Flying Display, 1956

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64

THIS year’s S. B. A. C. Flying Display at Farnborough was dogged by bad weather. On the day we attended there was no respite but nevertheless some interesting and exciting flying was enjoyed. The Blackburn Beverley C.1 opened the -display by taking 100 troops for a joyride. The Bristol Orion Britannia proved conclusively that it can climb exceedingly well on two of its four engines and the Rolls-Royce Tyne Lincoln, looking like a real aeroplane, did likewise on its single Tyne turbo-prop, in the nose. It was finished in the sort of paint some enthusiasts like to daub over axles and engines.

The Rolls-Royce Canberra R. A. 29 didn’t accelerate so well (as if it matters!) as the very smart Rolls-Royce Hunter, which on landing displayed reverse-thrust, looking exactly as if it had gone up in smoke. The helicopters performed prodigious antics, but the crowd was as blasé as that at motor race meetings, so that no programmes were waved to tell the pilots that landings on lorries are appreciated. The Fairey Ultra-Light compressed-air helicopter rose and landed twice from its platform lorry, climbing vertically to a considerable height, making a shocking noise.

We liked the clean lines of the Hunting Percival Pembroke C. 1, a high-wing, tricycle monoplane.. Some splendid aerobatics in oldsehool style were presided by Dick Chandler in the Auster Aiglet, which did a one-wheel-then-the-other landing into the bargain.

Exceedingly impressive was the Folland Gnat, which climbed almost out of sight to come at us in a tremendous dive, but Whittington caused delight or despondency (according to temperament) when he swerved to starboard on landing after releasing his parachute brake and vanished in a great spray of liquid mud. He was unhurt.

After the -high-speed runs at ground level by two Gloster Javelins and four Hawker Hunters we began to wonder what all this fuss is about motor-racing being dangerous ! Especially as the weather was such that the R.A.F. seemingly funked its display.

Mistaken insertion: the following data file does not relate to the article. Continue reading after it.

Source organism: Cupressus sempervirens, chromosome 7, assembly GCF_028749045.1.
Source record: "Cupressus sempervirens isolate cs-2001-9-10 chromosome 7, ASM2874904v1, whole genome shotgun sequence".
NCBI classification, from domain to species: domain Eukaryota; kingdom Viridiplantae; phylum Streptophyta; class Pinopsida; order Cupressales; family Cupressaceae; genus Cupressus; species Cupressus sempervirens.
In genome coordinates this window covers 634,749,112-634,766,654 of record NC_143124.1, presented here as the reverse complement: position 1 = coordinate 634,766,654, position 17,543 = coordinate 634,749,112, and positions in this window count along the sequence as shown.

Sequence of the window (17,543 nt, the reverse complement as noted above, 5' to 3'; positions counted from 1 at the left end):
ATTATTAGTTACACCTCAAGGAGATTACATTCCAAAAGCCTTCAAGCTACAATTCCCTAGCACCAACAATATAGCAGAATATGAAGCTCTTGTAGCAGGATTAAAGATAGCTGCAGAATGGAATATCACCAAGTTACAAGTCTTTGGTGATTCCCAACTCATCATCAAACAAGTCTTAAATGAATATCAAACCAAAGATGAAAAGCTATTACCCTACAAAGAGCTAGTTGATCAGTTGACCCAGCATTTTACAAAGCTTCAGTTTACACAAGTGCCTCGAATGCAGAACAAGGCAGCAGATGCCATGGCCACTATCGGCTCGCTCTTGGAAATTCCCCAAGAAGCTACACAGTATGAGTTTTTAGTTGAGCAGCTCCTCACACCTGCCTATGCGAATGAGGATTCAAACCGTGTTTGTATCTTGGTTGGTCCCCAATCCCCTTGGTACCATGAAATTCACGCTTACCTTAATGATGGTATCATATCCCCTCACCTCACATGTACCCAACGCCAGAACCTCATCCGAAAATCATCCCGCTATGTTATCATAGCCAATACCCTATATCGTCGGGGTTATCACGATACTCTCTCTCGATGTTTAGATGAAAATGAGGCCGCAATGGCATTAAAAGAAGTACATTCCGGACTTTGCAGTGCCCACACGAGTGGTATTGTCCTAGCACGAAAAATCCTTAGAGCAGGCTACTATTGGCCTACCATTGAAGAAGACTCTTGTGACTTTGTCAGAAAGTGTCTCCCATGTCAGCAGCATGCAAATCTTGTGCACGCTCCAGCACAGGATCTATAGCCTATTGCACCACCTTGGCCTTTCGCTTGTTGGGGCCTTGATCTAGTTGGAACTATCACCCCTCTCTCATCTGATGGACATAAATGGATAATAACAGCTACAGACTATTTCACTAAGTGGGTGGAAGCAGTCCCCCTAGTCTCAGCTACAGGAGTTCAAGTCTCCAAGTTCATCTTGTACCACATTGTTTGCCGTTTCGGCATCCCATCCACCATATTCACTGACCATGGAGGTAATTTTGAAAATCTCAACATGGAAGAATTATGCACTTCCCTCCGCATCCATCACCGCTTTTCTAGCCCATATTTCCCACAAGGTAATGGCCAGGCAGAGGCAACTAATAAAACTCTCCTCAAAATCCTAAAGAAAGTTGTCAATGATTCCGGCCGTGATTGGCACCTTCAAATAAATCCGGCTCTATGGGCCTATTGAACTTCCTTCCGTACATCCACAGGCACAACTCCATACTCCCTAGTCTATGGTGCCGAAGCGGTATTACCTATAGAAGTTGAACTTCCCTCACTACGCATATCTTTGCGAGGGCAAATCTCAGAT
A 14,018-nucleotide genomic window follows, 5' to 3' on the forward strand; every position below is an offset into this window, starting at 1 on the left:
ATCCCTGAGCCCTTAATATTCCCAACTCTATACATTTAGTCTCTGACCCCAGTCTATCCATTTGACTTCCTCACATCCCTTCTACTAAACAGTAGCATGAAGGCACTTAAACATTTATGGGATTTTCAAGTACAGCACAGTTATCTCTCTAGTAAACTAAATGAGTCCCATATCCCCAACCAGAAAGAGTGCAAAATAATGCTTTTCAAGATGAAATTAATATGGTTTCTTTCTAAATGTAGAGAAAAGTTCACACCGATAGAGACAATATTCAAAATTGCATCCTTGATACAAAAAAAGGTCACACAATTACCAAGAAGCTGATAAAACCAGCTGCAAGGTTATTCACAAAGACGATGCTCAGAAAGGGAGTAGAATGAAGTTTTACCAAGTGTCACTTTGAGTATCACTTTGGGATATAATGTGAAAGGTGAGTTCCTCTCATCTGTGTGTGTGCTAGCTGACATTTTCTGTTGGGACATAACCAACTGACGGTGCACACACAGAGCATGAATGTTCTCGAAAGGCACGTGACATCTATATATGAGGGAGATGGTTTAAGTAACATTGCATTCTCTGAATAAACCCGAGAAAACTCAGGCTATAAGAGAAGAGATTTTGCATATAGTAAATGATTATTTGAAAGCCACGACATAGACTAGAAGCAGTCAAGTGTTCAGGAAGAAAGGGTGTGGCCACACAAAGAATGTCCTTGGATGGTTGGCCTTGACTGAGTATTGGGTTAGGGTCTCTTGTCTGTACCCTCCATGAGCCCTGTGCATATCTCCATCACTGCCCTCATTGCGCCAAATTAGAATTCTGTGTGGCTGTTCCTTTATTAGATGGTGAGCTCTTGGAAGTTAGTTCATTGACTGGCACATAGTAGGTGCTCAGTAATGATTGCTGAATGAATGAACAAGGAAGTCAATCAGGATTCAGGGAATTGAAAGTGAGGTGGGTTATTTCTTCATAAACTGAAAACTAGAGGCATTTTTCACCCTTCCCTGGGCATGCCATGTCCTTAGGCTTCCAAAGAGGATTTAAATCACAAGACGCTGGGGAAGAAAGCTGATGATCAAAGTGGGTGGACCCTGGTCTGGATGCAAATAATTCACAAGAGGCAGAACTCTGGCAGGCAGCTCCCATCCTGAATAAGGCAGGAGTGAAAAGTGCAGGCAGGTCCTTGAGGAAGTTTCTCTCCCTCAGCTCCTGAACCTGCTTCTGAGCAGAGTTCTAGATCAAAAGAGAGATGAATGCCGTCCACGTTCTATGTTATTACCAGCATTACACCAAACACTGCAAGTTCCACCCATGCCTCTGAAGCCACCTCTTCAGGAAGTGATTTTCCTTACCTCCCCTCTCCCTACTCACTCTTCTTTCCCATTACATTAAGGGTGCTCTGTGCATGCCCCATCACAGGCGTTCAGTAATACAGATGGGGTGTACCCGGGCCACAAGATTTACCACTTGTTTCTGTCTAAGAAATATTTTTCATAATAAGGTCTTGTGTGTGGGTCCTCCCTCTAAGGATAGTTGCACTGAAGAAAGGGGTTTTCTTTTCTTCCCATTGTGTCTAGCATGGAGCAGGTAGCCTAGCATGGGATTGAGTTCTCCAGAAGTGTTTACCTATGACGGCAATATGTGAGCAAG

Peter Twiss gave a cracking display in the 1,132 m.p.h. World’s speed Record Fairev F. D. 2, which appears to land a lot slower than the Gnat. Vickers-Armstrongs stole much of the high-speed side of the Show when their N.113 and Swift 7 took off in rapid succession to demonstrate high-speed level and climbing rolls, the Swift going by with an absolute cluster of spray about it from the damp atmosphere.

Not to be outdone J. Elliot took up the D.H.110 but was comparatively subdued. The Armstrong-Whitworth Sea Hawk FGA6 flew around laden with stores and Roland Falk performed his truly impressive slow and low fly-past with the 99 ft.-span Avro Vulcan Bl delta wing, which weighs, did the commentator say?, over 70 tons. That ended the flying part of the display. One very impressive thing was the absence of atmospheric spray round Twiss’ Fairey Delta Il as it hurtled by-presumably because it is so “clean,” which is certainly why it called on three parachute-breaks to slop it on landing. After which, how nice to encounter a 12/50 Alvi saloon and a boat-bodied 3-litre Bentley in the press car park.

Reflecting on Farnborough,1950, we find ourselves wondering why noise at Brooklands ever worried anyone! And we would like to end on a note of censure to the Army for erecting barbed-wire beside the road to keep visiting motorists of their land in the region of the aerodrome – maybe they take killing in their stride but to place such wire where motor-cyclists, cyclists, occupants of open cars and horses, not to mention children, could be injured by it in an accident, not to mention walking into it in the dark, is criminal.

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